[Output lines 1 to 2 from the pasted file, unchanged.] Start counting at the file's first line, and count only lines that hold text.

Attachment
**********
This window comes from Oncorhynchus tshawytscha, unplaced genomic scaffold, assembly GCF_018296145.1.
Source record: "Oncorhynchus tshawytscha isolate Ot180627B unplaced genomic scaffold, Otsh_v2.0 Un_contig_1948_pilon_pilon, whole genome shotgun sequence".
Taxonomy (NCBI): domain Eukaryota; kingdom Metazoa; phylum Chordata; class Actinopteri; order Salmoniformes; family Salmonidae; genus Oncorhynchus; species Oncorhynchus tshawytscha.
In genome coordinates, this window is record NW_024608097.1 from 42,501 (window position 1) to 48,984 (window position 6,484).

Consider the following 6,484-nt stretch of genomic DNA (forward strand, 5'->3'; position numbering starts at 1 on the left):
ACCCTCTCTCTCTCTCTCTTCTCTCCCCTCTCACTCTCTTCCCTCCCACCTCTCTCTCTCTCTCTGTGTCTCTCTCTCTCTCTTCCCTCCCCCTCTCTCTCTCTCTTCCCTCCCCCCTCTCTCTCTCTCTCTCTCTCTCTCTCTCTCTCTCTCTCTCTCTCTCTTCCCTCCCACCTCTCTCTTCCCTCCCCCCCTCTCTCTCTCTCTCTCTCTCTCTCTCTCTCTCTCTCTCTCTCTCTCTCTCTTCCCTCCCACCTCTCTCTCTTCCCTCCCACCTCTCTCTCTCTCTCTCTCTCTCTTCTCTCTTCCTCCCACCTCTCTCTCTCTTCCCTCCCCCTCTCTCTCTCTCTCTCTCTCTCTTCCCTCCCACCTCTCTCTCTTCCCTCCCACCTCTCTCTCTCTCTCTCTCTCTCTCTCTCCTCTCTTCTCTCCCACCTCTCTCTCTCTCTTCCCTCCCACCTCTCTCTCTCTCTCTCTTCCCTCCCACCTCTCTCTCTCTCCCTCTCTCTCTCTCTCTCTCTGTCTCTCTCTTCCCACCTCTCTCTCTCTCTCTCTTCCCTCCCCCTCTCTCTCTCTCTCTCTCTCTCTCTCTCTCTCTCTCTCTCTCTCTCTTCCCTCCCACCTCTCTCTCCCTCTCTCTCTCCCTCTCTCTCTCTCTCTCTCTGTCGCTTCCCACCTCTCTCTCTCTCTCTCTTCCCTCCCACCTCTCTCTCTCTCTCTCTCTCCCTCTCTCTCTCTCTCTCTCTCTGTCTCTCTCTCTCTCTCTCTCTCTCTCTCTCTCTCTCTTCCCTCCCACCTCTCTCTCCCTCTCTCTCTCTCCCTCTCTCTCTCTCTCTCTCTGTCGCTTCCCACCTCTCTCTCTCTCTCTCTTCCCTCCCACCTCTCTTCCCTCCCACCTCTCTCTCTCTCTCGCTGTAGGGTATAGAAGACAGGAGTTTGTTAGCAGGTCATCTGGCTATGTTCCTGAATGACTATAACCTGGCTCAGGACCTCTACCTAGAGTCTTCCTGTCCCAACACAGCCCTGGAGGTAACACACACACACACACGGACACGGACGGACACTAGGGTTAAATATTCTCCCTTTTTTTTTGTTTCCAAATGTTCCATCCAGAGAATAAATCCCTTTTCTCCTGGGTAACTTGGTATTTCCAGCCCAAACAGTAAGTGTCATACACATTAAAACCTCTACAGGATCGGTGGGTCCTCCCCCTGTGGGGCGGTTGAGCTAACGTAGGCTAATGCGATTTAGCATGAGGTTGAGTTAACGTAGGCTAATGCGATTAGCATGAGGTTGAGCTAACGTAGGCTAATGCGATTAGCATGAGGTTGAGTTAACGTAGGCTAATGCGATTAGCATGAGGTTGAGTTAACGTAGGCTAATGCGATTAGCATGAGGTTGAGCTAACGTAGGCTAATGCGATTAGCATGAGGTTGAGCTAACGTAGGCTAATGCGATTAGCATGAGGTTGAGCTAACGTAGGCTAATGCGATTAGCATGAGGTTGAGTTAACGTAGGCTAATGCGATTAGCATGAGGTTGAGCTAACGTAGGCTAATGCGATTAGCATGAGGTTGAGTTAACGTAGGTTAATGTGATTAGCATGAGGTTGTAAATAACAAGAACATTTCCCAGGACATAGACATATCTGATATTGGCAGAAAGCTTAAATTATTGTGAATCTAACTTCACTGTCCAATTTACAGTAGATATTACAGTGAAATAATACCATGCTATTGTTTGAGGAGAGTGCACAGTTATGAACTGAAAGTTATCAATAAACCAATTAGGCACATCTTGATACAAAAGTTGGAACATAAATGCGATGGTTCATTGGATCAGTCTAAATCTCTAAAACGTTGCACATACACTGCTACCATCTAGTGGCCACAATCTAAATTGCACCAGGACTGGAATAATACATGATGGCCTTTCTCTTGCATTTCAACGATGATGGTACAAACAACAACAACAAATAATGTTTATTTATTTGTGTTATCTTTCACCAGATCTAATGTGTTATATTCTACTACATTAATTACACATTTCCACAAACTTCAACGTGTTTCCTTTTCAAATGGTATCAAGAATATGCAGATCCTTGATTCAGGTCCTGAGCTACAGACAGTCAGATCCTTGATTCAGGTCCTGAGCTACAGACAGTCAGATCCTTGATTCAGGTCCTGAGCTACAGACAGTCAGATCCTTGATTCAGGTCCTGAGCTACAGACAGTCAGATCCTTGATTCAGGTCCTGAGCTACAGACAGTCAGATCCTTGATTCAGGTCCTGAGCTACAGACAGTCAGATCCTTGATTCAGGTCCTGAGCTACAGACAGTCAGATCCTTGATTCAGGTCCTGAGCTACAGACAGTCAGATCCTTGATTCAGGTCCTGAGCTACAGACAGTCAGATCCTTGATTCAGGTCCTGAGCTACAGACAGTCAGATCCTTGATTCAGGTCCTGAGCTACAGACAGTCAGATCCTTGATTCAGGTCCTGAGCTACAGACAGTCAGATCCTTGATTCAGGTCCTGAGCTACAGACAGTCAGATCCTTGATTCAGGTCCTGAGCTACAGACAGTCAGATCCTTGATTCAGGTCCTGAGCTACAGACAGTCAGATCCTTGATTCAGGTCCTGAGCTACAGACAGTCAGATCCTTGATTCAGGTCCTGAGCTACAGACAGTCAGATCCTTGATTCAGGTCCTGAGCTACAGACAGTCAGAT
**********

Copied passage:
This window comes from Oncorhynchus tshawytscha, unplaced genomic scaffold, assembly GCF_018296145.1.
Source record: "Oncorhynchus tshawytscha isolate Ot180627B unplaced genomic scaffold, Otsh_v2.0 Un_contig_1948_pilon_pilon, whole genome shotgun sequence".